Designing the Instant Messenger

Here is the skeleton code for the instant messenger:

def createInstantMessenger(username) {
  def TextMessage := ...; // object encapsulating a text message
  def buddyList := ...; // maps buddy names to remote IM objects

  // the interface to the IM for local objects
  def localInterface := object: {
    def sendTextMessage(to, string) { ... };
  // the interface to the IM for remote objects
  def remoteInterface := object: {
    def getName(replyTo) { ... };
    def receiveTextMessage(textMessage, replyTo) { ... };
  // engage in peer-to-peer service discovery
  deftype InstantMessenger;
  export: remoteInterface as: InstantMessenger;
  whenever: InstantMessenger discovered: { |messenger|
  localInterface; // return value of this function

An instant messenger object is created by invoking a function called createInstantMessenger. A username should be passed to identify the user. The function defines two nested objects named localInterface and remoteInterface. As their names indicate, the localInterface defines all of the methods that can be invoked by local objects referring to the instant messenger (e.g. by a GUI object that provides the user interface for the messenger). That’s why the localInterface object is also the return value of the createInstantMessenger function. The remoteInterface provides the methods that may be invoked by remote objects (i.e. other instant messengers). In a sense, the remote interface defines the protocol that the messengers will use to exchange simple text messages.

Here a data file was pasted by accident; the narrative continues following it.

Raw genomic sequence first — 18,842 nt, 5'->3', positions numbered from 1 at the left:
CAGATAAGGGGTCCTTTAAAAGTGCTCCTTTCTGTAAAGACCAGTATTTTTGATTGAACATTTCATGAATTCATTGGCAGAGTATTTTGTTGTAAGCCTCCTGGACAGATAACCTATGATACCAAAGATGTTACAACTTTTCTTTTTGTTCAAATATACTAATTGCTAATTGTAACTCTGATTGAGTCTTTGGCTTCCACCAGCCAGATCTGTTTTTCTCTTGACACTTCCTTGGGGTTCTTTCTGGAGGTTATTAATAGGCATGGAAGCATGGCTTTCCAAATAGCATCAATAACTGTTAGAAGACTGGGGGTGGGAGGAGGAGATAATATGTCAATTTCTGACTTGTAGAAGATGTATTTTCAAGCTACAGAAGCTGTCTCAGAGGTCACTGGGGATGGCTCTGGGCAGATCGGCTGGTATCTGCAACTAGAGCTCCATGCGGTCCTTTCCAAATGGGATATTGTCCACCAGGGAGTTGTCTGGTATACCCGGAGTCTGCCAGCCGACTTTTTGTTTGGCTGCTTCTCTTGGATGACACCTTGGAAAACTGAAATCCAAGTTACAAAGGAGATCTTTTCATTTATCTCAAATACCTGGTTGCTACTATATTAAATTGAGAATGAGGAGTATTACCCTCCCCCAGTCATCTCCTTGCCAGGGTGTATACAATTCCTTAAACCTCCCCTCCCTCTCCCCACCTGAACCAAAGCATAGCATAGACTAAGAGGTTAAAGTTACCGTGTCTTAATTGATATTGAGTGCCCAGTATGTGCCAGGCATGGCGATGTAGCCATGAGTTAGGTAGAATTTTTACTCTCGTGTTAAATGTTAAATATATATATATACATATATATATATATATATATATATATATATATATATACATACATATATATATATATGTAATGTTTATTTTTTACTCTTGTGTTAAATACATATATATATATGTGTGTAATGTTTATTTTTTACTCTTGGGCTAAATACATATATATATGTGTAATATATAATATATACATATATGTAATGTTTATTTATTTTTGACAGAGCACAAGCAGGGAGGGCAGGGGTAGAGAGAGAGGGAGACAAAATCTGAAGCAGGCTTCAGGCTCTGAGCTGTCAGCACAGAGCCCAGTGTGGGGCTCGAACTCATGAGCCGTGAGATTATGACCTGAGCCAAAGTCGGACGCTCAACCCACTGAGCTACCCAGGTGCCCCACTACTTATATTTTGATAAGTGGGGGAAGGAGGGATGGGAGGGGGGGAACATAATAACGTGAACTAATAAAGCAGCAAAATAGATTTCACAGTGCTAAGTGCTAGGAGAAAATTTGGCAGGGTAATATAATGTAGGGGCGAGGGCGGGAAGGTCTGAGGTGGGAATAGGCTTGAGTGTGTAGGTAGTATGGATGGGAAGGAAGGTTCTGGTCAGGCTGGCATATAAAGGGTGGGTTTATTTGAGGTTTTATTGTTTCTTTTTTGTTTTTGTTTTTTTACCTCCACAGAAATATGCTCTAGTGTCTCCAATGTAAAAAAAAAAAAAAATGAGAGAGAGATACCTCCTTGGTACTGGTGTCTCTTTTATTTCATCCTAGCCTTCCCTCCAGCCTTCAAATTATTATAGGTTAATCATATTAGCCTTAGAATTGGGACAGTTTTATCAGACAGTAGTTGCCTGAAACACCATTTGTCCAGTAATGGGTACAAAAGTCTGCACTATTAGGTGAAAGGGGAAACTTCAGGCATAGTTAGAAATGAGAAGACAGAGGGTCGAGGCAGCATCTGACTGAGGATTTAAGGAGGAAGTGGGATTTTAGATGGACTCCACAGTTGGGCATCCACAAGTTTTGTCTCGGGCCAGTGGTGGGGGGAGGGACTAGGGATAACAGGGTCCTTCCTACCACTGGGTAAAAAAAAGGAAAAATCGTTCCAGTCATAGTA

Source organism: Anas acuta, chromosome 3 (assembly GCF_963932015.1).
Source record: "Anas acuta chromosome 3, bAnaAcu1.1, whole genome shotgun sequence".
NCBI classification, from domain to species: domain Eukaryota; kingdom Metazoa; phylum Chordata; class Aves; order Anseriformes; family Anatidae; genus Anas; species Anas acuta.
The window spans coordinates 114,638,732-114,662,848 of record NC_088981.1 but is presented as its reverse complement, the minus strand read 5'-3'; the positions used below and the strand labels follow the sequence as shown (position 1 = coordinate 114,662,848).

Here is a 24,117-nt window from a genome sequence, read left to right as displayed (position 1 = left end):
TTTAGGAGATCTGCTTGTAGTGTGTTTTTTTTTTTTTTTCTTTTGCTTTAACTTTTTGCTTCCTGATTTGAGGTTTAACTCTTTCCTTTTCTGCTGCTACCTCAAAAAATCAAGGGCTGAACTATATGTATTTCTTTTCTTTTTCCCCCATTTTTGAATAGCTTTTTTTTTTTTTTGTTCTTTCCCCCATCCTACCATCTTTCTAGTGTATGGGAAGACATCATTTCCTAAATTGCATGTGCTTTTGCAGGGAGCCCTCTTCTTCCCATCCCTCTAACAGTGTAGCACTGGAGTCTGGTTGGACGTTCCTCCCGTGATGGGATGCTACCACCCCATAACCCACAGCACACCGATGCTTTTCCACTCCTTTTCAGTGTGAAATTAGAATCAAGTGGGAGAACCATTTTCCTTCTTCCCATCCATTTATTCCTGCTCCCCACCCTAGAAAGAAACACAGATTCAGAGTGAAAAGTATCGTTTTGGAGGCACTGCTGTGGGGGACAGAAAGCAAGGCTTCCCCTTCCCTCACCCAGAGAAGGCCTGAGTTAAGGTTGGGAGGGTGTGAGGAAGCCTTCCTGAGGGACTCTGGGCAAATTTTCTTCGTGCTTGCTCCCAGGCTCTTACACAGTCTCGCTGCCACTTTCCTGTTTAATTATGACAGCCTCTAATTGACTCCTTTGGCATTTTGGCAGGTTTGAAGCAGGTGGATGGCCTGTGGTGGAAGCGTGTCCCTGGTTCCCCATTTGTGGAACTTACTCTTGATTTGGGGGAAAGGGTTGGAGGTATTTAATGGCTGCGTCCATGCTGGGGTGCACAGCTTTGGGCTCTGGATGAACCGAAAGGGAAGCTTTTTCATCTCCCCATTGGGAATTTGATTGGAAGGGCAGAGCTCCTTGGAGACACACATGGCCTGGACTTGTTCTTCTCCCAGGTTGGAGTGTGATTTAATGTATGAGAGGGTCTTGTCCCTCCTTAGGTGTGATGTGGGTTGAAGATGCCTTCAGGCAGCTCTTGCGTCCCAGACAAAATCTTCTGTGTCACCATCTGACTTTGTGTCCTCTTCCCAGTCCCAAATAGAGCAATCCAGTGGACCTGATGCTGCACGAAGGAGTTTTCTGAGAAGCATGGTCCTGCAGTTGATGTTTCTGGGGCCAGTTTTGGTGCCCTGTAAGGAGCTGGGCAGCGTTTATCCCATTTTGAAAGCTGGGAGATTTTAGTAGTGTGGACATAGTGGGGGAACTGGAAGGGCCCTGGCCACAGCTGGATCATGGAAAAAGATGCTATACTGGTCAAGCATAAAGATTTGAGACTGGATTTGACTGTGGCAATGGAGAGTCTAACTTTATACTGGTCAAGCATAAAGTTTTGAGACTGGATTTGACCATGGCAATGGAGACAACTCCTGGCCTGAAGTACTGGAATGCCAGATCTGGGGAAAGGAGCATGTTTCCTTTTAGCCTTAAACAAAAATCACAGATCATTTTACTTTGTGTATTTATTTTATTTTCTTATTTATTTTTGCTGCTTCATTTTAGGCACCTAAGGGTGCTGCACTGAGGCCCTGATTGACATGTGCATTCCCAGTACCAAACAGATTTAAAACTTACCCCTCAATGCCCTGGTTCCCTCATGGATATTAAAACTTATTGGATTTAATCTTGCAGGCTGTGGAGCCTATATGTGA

Within the lexical scope of the createInstantMessenger function, we also define a type tag named InstantMessenger which will be used to identify remote objects in the network as peer instant messengers. Type tags are simply symbolic marks that can be attached to objects to classify them. They replace the role of classes in class-based OO languages to classify objects. The advantage over classes is that an object can be classified under multiple type tags (unlike classes, type tags do not say anything about the implementation of an object). A few lines down, you’ll notice that the nested remoteInterface object is exported as an InstantMessenger. This means that the object is published on the network as an instant messenger peer. The next line of code shows AmbientTalk’s built-in discovery mechanism at work: the instant messenger asks the AmbientTalk interpreter to be notified whenever an object exported as an InstantMessenger becomes available in the network. Yes, service discovery in ad hoc networks can be as simple as this.